CS 101: Survey of Computer Science

General Information

   Professor:       Tom Whaley 
   Office:          Science Center Parmly 406
   Office Phone:    458-8813
   Course web page:	http://home.wlu.edu/~whaleyt/classes/101

   Lecture: MWF 1:25-2:20  Parmly 405

   Lab:  W 2:30-5:35 Parmly 405
   Textbook:   Guzdial and Ericson, 
               Introduction to Computing and Programming in Python
					A Multimedia Approach
  Office Hours:  MWF  10:00 - 11:00 a.m. and by appointment 

Brief Overview

The main goal of this course is to give the student a broad overview of the discipline of computer science. We do this by providing an introduction to four or five major areas of computer science. This term we are going to experiment with a different approach in which we use the context of multimedia for an arena in which to study topics of computer science. It is important to understand that most of the concepts apply equally well in a huge variety of contexts.

We begin with the notion of an algorithm, which is a step by step method for solving a general class of problems. We'll learn how to express simple algorithms in an actual programming language - Python. In the laboratory, we actually write and test such programs.

Once we have mastered the basics of Python programming, we'll see how to apply programming to a variety of multimedia types - text, pictures, sounds, movies (if time permits), and web pages.

Along the way, we'll focus on ways in which data is encoded and stored for computer usage - how are the various media types (including programs themselves) stored in a computer?

Other possible topics include the following:

An investigation of the basic circuits from which computer components are made: You will learn an algorithm for designing simple circuits and will learn the function and workings of the major internal components of the computer. Laboratories allow you to design and test example circuits.

An investigation of the low-level operations of a computer: We study the low level instructions that a computer can execute. To do this, we focus on a very simple, hypothetical computer. We look at its instruction set, how these instructions are carried out in the hardware, and how simple programs can be written at this level. The labs involve writing and testing short machine language and assembly language programs. The simulator used in the lab allows execution of these programs in a step by step mode allowing you to observe what is happening inside the computer at each step.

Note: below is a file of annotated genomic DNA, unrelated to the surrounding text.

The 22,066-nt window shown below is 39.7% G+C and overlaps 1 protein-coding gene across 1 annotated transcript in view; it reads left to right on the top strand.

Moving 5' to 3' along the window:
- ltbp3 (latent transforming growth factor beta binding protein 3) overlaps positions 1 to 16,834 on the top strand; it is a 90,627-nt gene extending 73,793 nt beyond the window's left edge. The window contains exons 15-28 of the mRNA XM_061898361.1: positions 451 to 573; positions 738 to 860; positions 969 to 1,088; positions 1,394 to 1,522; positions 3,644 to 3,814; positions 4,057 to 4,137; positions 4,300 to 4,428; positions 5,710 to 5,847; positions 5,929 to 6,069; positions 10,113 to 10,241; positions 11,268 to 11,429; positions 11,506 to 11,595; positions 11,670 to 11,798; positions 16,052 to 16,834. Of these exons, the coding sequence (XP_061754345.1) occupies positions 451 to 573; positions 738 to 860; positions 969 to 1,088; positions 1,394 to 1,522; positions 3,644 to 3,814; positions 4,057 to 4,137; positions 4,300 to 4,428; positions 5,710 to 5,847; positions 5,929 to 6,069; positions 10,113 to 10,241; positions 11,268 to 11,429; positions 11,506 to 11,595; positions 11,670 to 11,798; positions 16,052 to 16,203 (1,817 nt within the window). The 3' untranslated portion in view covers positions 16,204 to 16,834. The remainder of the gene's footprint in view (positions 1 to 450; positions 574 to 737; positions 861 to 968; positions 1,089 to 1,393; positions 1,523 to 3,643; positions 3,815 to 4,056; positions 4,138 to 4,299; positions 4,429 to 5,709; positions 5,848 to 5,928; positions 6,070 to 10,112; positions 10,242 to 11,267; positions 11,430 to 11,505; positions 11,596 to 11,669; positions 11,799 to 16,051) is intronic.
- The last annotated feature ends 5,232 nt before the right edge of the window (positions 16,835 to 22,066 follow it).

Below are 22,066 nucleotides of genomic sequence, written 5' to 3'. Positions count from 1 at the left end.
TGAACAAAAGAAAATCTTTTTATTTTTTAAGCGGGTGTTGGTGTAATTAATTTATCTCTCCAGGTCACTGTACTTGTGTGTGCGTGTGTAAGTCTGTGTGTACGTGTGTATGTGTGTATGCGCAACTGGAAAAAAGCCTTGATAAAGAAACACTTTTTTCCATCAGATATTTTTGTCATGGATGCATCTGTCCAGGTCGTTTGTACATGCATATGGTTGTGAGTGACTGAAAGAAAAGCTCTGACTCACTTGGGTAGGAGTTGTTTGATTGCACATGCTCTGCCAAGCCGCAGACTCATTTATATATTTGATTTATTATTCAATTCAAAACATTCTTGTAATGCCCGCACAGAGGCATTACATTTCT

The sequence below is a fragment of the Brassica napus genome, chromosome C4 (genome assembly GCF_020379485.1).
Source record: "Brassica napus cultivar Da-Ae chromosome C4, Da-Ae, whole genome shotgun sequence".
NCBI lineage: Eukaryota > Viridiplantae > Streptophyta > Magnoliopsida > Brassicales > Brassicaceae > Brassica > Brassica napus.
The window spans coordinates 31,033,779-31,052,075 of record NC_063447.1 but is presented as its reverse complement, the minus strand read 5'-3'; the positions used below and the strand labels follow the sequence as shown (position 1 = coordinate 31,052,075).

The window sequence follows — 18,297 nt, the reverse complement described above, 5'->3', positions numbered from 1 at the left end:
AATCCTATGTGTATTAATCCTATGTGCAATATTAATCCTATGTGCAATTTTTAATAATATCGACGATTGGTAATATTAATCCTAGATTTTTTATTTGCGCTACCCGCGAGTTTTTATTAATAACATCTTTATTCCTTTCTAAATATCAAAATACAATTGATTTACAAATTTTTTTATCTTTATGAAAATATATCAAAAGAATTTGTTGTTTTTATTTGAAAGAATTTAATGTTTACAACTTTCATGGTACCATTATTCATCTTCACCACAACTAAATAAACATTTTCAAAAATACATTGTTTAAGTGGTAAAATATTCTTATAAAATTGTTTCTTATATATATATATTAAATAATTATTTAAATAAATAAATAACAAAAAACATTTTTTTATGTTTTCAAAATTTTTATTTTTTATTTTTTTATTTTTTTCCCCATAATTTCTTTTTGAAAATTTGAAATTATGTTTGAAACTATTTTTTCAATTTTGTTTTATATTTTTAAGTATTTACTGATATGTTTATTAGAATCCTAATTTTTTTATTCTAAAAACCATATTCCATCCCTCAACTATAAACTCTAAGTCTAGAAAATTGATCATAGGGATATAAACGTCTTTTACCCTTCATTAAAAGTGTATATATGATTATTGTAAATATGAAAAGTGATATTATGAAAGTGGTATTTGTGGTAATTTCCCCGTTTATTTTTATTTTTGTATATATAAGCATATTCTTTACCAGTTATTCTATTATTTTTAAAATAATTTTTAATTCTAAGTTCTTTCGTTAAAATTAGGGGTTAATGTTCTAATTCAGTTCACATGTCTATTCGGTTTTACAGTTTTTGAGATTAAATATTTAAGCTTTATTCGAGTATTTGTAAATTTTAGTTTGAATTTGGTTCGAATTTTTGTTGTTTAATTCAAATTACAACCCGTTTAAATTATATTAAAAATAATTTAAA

A study of the applied area of databases: This will involve learning the very basics of databasedesign and database query language. Classroom demonstrations will show how the database can be accessed via the web. This will give you a basic understanding of the underlying technologies of electronic commerce.

An introduction to XML, a markup language for sharing data: This will include applications of XML, perhaps with Google Maps.


The written work for the course will consist of

Note: All labs must be completed with passing grade in order to pass the course.

The grading scale will be 93-100 A; 90-92 A-; 87-89 B+; 83-86 B; 80-82 B-; 77-79 C+; 73-76 C; 70-72 C-; 67-69 D+; 63-66 D; 60-62 D-; below 60 F.


It is very important that you attend class. There will be considerable information given in class that is not available elsewhere. At times, I will give a preview of the lab and the use of the lab software in class.

Honor System

Unless stated otherwise, the exams will be done without books or notes and without assistance from other people. You may work with one other person on the homework assignments, but this should be acknowledged on your paper. Lab work should be done individually unless stated otherwise.


Classroom Operation

It is important that you ask a question when something is not clear to you. I will always try to treat your questions with respect. In other words, there are no dumb questions. Actually, the chances are that other students have the same question. If we cannot handle the question quickly in class, I’ll work with you out of class either during office hours or by appointment.

Most of my lectures will involve Powerpoint presentations. These presentations will be linked from the course web page; so, you will not need to copy down everything from the slides. If I forget to link a presentation, please give me a call or send an email.

Out of respect for me and your classmates, please be on time and avoid leaving the classroom during the lectures.

Please turn in your assignments on time, done in a neat and readable fashion. I’ll try to always get your work graded and returned in a timely fashion.


Very, Very Tentative Schedule of Lectures and Labs






Sept. 6
Week 1


Course Introduction
Definition of CS

Sept. 13
Week 2

Python Assignment

Python Functions
Python If Statement

Programming Lab 1 ???
Sept. 20
Week 3
Python While Statement While Programming Lab 2

Lists in Python

Sept. 27
Week 4
Python For Statement Binary Representations Programming Lab 3
Oct. 4
Week 5
Computer Memory

Making a Web Page

Exam 1
Oct. 11
Week 6
Color Representation BMP Picture Files Exploring BMP Pictures Reading Days
Oct. 18
Week 7

Programming with Pictures

Pictures Picture Programming Lab 1
Oct. 25
Week 8
Pictures Pictures Picture Programming Lab 2 Representing Sounds
Nov. 1
Week 9
Programming with Sounds


Sound Programming Lab 1

Exam 2
Nov. 8
Week 10
Sounds Sounds Sound Programming Lab 2 Representing Text
Nov. 15
Week 11
Programming with Text Text Text Programming Lab
Representing Movies
Nov. 29
Week 12
Programming with Movies Movies Movie Programming
Dec. 6
Week 13
Exam 3 XML XML Lab Wrap Up




Cold Exams